by Alisha Erin Hilliam
On a hot summer day in the midst of Indiana’s state bicentennial year, I sat down with poet Shari Wagner to talk about place, landscape, and how they influence who we are and what we write. Wagner is an acclaimed writer and the 2016-2017 Indiana State Poet Laureate—a woman skilled in her craft and steeped in her surroundings. Her second book of poetry, The Harmonist at Nightfall: Poems of Indiana was published in 2013 and explores the people, places, and history of the Hoosier state. She can be found online at shariwagnerpoet.com and at her poet laureate website, throughthesycamores.com.
Alisha Erin Hillam: Your most recent book, Harmonist at Nightfall: Poems of Indiana, is written about the people, places, and landscapes of Indiana. Did you plan this book, or did it come out organically?
Shari Wagner: The book began as a folder of newspaper clippings about sites I wanted to visit, such places as James Dean’s grave in Fairmount where women leave lipstick from their kisses on Dean’s headstone and the Indiana Dunes where the ghost of Alice Gray is said to haunt the shoreline. Later, as I thought about applying for a Creative Renewal Fellowship from the Arts Council of Indianapolis, I realized what a wonderful project it would be to visit and write about the places in my folder. This project reinforced ideas I’d been reading in essays by Indiana author Scott Russell Sanders, ideas about the importance of place and feeling connected to where you live.
Years before, when I worked for the Clifton-Choctaw of Louisiana, I had known what it was like to live in a place where trees and springs and almost every curve along a twelve-mile road were connected to some kind of story. Through these stories, I felt not only attached to the history of Clifton, I felt strongly attached to the landscape. I wanted to have that same deep attachment to the landscape of Indiana. I wanted a geography endowed with myth, places entwined with folklore and history.
So I received a fellowship and started going to places like Dean’s grave, the Jasper-Pulaski Fish and Wildlife Area where Sandhill cranes gather, and the Coffin house in Fountain City, where Levi and Catherine Coffin were conductors for the Underground Railroad. While visiting these places, I’d often learn about other related sites, and then at readings people told me about their favorite places in Indiana and how I should be sure to write about them, too. So what started out as a series of poems kept growing until I intuitively felt the book was finished.
AEH: What challenges did you face in writing a book with such a deliberate and tight focus?
SW: One challenge was the expense of driving to places all over the state and paying for overnight lodging. The Renewal Fellowship was a huge help, as were some grants from the Indiana Arts Commission. Of course, depending on a grant or fellowship means that you must go forward on faith that each place you visit will yield a poem. Fortunately, most poems came out to greet me—once, even, as a great cloud of crows spiraling above my head and my daughter’s! If a poem didn’t reveal itself right away, I discovered that I could wrestle with it until it finally bestowed a blessing.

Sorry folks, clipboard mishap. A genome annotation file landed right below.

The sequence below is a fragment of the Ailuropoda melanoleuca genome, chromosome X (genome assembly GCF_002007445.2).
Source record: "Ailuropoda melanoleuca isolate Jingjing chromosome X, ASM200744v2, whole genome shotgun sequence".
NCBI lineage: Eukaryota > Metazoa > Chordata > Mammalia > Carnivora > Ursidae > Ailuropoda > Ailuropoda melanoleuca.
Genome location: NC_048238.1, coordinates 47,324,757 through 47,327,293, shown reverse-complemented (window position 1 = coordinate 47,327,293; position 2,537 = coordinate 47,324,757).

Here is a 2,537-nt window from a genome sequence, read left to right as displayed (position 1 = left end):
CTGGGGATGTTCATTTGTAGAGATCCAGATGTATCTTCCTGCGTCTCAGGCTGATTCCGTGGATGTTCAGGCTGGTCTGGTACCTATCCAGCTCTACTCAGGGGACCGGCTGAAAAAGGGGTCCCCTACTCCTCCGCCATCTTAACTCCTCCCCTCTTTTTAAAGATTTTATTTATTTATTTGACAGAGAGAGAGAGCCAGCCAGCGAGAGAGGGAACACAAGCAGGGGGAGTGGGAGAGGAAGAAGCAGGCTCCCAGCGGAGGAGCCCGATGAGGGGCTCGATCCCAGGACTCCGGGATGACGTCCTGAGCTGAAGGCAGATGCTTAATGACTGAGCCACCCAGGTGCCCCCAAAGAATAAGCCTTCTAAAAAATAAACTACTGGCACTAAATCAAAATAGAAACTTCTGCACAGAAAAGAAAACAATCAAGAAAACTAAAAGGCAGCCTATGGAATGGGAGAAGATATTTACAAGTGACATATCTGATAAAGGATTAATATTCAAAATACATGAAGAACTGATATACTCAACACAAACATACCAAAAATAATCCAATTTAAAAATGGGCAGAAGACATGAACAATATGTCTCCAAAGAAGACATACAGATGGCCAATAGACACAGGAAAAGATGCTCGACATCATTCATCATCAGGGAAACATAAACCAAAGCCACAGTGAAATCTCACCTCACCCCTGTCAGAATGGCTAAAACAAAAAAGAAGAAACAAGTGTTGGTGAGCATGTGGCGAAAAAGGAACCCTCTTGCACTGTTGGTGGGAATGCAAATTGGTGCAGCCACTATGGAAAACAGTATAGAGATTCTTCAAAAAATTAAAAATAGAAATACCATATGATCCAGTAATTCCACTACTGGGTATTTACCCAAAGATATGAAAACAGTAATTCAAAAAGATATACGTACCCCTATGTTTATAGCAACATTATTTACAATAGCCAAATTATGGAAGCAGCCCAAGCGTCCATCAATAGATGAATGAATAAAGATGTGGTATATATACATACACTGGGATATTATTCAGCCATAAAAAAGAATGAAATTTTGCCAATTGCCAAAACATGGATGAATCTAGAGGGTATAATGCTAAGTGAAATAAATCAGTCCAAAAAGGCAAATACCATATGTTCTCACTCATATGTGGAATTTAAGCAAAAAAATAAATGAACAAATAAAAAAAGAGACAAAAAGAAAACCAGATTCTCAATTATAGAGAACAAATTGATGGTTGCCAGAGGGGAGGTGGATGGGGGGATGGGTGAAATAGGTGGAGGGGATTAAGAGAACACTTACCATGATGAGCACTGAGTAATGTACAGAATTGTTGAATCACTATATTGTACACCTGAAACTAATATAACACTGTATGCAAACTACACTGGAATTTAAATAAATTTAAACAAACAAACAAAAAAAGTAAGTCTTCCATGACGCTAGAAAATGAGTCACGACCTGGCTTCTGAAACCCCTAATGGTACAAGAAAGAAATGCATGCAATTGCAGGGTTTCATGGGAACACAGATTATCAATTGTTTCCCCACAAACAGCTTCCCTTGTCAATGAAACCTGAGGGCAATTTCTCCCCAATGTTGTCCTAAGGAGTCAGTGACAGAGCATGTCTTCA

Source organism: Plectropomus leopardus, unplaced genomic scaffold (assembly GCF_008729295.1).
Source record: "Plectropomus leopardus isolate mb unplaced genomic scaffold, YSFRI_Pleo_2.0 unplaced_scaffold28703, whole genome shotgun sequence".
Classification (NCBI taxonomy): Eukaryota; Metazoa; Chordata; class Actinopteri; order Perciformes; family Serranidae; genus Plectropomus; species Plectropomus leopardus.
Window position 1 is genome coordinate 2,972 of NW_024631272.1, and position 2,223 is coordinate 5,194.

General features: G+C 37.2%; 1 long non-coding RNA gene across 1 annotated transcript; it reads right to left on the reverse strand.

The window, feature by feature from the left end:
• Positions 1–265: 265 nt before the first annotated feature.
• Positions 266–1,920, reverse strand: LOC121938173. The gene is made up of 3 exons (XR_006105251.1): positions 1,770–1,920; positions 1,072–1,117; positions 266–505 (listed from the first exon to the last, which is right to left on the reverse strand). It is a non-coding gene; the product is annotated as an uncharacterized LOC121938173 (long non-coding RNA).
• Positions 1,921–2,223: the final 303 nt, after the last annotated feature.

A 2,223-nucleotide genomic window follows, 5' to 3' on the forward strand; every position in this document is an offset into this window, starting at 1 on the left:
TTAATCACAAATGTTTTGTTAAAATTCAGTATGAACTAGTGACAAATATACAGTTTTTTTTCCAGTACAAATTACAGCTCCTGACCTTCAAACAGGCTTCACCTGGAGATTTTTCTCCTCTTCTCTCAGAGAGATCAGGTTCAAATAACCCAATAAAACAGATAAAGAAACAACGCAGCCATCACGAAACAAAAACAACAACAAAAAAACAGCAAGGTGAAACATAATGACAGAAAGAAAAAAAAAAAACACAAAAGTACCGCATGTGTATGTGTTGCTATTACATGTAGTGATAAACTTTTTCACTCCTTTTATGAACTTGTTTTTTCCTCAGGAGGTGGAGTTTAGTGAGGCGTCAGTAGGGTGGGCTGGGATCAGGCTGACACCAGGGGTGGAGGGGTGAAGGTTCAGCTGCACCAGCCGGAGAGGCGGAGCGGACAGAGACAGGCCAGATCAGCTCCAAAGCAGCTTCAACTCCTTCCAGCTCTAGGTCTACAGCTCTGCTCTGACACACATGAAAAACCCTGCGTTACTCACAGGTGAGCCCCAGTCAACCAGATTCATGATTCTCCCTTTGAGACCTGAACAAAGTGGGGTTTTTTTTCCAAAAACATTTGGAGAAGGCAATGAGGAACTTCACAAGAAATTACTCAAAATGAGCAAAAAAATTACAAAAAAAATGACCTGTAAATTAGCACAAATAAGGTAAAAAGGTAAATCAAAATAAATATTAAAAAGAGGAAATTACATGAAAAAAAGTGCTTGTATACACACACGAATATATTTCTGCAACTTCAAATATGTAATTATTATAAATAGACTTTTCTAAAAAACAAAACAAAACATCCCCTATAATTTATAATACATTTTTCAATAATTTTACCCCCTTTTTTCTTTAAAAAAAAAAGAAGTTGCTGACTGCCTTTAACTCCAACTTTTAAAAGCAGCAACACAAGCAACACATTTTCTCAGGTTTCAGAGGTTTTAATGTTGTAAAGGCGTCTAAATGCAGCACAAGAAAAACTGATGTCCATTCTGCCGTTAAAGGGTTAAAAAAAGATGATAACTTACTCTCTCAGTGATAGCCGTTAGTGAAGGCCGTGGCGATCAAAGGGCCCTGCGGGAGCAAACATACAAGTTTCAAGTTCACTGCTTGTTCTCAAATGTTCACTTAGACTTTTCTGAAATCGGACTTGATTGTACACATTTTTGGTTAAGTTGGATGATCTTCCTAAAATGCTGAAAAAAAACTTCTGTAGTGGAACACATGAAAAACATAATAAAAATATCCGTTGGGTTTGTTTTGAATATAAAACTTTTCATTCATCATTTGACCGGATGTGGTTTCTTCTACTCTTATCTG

AEH: How would you describe Indiana to someone who has never been there?
SW: The landscape is incredibly diverse. People from other states don’t think of it that way—they assume it’s all flat cornfields. I first came across that stereotype when I was in eighth grade and my family moved to East Africa for a year. My schoolmates—mostly other Americans and Canadians—would make fun of Indiana, saying that it was one field of corn after another. Of course, there are plenty of cornfields, but there are also hills, dunes, forestlands, prairies, wetlands, and in southern Indiana, amazing caves. We have glacier-formed lakes; backbone ridges; deep canyons; and our own Stonehenge, mounds where the Adena-Hopewell celebrated the solstice and the alignment of stars.
AEH: What is Indiana poetry doing? What is the Hoosier poetry scene like?
SW: I’d say there’s a lot of community-making going on. There are active writers’ organizations that offer workshops, sponsor readings, and publish anthologies. Brick Street Poetry in Zionsville, for instance, is currently placing poetry book boxes in state parks and collecting poems for a book to be distributed to children in Indianapolis hospitals. I teach with the Indiana Writers Center, a non-profit organization that offers writing workshops, publishes the online journal, Flying Island, and will soon be releasing a new anthology of contemporary Indiana poetry. There are also a lot of open mics, especially around Indy, and many informal writers groups. Almost everywhere I go I meet poets who either belong to a writers group or are looking for one. The writing of poetry is a solitary kind of pursuit, so I think it’s great when poets can be connected to a group that shares their passion for writing and offers feedback on their poems.
AEH: Nature and landscape are prominent in both your writing and your initiatives as state poet laureate (such as Arts in the Parks and the Children of Indiana Nature Park). Why do these themes resonate with you?